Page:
For April’s ‘This Month in Writing’ I have chosen to discuss Cranford as two episodes of the story were published in Household Words in April 1852 and April 1853. These were ‘Visiting at Cranford’ and ‘Stopped payment at Cranford’. However, as these episodes are towards the middle of the collection, which manages to hold together as a story through unity of character and narrative, I decided to take a theme instead. What better subject for a town ‘inhabited by Amazons’ than women?
Cranford is unusual in so much as it is peopled by unmarried women but has no marriage plot as such. The only marriage takes place early on in the narrative, thereby clearing the way for a very different kind of story – one that privileges and celebrates the lives of these unmarried, and therefore socially redundant, women.
During the 1850s there was a superfluity of unmarried women: a dangerous social situation! Single women did not live in ‘blessedness’; they were looked down upon, criticised for being social failures or even viewed as masculine and unlovable. Even in the later twentieth century there were whispers of ‘What is the matter with her that she can’t get a man?’. No-one asked whether she might even want one!
Many middle-class women of independent means had to think hard about whether they wanted to sacrifice their fortune and their independence to their husbands. Yet marriage was a way to keep women under male control and therefore it had to be seen not as an option, but as a necessity.
Miss Deborah and Miss Mathilda Jenkyns are two of the central characters of this collection of tales. As young women both considered – even expected – that marriage would happen, as they saw it as a social requirement. The narrator, Mary Smith, another unmarried woman, states that Miss Deborah believed she:
should like to marry an archdeacon, and write his charges; and you know, my dear, she never was married, and, for aught I know, she never spoke to an unmarried archdeacon in her life.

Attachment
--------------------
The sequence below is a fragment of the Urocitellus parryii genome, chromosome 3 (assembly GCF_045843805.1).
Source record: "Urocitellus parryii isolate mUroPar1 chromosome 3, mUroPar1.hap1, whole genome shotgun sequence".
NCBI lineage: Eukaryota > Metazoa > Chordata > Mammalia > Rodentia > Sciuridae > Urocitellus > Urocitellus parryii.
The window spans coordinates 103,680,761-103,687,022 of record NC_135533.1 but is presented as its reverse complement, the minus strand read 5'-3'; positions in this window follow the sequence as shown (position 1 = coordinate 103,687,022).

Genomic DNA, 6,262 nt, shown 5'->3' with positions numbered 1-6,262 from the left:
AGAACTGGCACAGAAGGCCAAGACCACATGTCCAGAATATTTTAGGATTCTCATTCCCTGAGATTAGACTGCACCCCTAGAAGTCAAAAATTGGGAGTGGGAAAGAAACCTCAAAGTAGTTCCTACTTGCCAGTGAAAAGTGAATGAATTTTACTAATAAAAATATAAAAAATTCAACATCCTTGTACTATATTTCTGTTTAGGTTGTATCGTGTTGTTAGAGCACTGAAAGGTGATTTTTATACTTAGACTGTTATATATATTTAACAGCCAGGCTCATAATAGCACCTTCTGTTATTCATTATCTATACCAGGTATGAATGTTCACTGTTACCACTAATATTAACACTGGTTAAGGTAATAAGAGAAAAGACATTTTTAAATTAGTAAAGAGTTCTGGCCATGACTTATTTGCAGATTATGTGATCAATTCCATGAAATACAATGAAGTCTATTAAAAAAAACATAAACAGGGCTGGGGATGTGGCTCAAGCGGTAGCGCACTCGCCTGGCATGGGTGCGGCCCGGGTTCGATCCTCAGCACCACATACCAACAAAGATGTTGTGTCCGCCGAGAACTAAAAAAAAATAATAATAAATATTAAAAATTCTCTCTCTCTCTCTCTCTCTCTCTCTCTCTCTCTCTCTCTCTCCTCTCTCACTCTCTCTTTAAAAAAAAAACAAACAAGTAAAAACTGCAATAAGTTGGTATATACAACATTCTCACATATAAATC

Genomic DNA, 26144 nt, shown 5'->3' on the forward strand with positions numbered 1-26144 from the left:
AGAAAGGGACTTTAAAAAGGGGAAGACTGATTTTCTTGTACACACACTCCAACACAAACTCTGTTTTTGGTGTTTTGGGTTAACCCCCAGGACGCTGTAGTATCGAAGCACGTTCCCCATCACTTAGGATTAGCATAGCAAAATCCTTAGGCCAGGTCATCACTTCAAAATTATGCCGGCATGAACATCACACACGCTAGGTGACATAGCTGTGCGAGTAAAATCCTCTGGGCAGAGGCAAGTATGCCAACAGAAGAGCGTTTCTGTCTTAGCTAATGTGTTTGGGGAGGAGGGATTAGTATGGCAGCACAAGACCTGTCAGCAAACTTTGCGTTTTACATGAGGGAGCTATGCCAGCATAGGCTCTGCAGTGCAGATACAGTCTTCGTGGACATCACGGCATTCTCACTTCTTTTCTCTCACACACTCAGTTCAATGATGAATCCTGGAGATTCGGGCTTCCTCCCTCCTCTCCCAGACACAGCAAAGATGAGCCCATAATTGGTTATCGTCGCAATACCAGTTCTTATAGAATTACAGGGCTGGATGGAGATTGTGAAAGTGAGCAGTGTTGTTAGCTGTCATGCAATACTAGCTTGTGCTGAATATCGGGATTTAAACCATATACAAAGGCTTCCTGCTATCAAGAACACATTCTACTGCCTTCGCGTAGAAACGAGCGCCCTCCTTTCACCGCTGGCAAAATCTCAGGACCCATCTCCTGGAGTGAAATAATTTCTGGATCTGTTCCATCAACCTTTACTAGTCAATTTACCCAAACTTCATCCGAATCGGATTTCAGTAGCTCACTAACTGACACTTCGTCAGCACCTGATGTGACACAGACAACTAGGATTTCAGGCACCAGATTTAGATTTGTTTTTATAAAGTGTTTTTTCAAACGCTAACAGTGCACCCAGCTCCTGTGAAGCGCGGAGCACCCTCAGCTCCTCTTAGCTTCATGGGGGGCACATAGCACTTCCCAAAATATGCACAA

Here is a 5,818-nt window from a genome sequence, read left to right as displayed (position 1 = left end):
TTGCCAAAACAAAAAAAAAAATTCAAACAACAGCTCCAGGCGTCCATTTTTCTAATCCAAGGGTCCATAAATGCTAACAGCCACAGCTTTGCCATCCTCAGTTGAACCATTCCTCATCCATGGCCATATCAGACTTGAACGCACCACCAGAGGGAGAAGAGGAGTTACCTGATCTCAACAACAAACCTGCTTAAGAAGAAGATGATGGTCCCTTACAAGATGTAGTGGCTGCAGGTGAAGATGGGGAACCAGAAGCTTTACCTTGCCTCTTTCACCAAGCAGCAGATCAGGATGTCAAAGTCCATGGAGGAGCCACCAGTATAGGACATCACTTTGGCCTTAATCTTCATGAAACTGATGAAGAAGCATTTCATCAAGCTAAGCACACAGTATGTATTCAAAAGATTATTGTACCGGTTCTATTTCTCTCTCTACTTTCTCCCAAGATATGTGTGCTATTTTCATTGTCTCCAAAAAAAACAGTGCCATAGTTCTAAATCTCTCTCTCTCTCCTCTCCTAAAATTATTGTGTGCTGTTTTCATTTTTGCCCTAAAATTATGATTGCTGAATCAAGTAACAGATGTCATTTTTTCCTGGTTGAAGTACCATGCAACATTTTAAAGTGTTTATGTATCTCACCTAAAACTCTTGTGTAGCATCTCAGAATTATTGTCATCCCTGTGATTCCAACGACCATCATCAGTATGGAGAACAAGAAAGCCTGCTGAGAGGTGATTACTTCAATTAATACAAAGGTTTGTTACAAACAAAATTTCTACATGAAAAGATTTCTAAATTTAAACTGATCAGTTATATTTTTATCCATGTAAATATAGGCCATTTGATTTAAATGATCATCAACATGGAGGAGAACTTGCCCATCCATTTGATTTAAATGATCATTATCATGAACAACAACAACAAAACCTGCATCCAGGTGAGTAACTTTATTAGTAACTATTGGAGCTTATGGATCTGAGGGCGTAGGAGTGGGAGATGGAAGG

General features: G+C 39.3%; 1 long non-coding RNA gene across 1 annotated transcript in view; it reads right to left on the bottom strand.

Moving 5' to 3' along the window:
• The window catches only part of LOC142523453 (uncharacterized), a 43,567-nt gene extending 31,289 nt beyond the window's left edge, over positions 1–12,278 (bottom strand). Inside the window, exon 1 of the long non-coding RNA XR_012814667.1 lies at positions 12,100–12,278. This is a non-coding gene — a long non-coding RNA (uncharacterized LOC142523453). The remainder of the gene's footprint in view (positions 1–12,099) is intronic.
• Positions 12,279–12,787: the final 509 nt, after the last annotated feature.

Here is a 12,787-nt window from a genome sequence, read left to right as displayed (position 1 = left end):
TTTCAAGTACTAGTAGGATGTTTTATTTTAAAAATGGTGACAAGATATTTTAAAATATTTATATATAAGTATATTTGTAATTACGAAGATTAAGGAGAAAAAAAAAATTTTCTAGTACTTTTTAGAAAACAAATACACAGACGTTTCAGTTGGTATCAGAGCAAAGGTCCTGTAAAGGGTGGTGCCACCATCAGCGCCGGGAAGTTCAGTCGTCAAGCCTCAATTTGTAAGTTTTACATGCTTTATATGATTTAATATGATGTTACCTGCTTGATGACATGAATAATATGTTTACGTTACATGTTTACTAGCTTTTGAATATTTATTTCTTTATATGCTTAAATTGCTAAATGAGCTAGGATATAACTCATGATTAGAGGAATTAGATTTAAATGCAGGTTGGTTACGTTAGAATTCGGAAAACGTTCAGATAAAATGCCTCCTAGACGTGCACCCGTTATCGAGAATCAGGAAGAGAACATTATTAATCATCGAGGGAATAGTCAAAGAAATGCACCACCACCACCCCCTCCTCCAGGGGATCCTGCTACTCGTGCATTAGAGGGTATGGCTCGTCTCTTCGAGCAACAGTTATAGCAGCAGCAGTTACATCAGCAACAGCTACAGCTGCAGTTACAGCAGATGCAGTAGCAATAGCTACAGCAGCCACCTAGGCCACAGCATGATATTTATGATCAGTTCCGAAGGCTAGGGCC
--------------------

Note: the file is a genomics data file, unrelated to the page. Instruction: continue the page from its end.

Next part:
This was an idealised picture of family harmony that was never to be realised. Miss Matty, on the other had: ‘did not think I should have been only Miss Matty Jenkyns all my life’. The connotation of ‘only’ here is immense. An unmarried woman, a spinster, has no social status, she is a ‘nobody’. Women’s social function was to marry and have children, otherwise they were considered ‘unwomen’, if I can borrow a term from Margaret Atwood.
Elizabeth Gaskell presents this situation much more succinctly that any written explanation can: she presents a visual image for us to read. Peter Jenkyns dresses up as his elder sister, Miss Deborah, and parades through the streets of Cranford carrying a pillow as a baby – the baby his sister will never have. This is meant as a joke, and it is humorous, but while we laugh, we also see the sadness inherent in Deborah’s deep humiliation at her social failure made public – she is mortified! Gaskell is also showing us the way childless women become masculinised by society: the man inside the female garb. It also shows us the woman inside the man, a possible side to Peter that would be equally unacceptable to Victorian social mores. Perhaps this is why he is so violently beaten by his father the Rector, the upholder of moral values, and immediately decides to leaves this inward-looking society.
As the incident concerning Peter illustrates, unmarried women were stigmatised and ridiculed, derisively named old maids and described in derogatory terms. In her letters Elizabeth draws attention to the stereotype of ‘old maid’ : ‘particular & fidgety and tidy and punctual’, repeating ‘and’ to draw out the description and create an impression of slow deliberacy; women tied to the habits of a lifetime who have little to do, thereby fidgeting with nervous energy, yet unable to break free. The town of Cranford is itself in such a time warp:
There had been neither births, deaths, nor marriages since I was there last. Everybody lived in the same house, and wore pretty nearly the same well-preserved, old-fashioned clothes. The greatest event was, that Miss Jenkyns had purchased a new carpet for the drawing-room. (Chapter 1)
This is a world anchored in the past, but change is just off-stage, symbolically represented by the railway. Cranford is about to overturn its own carefully constructed stereotypes.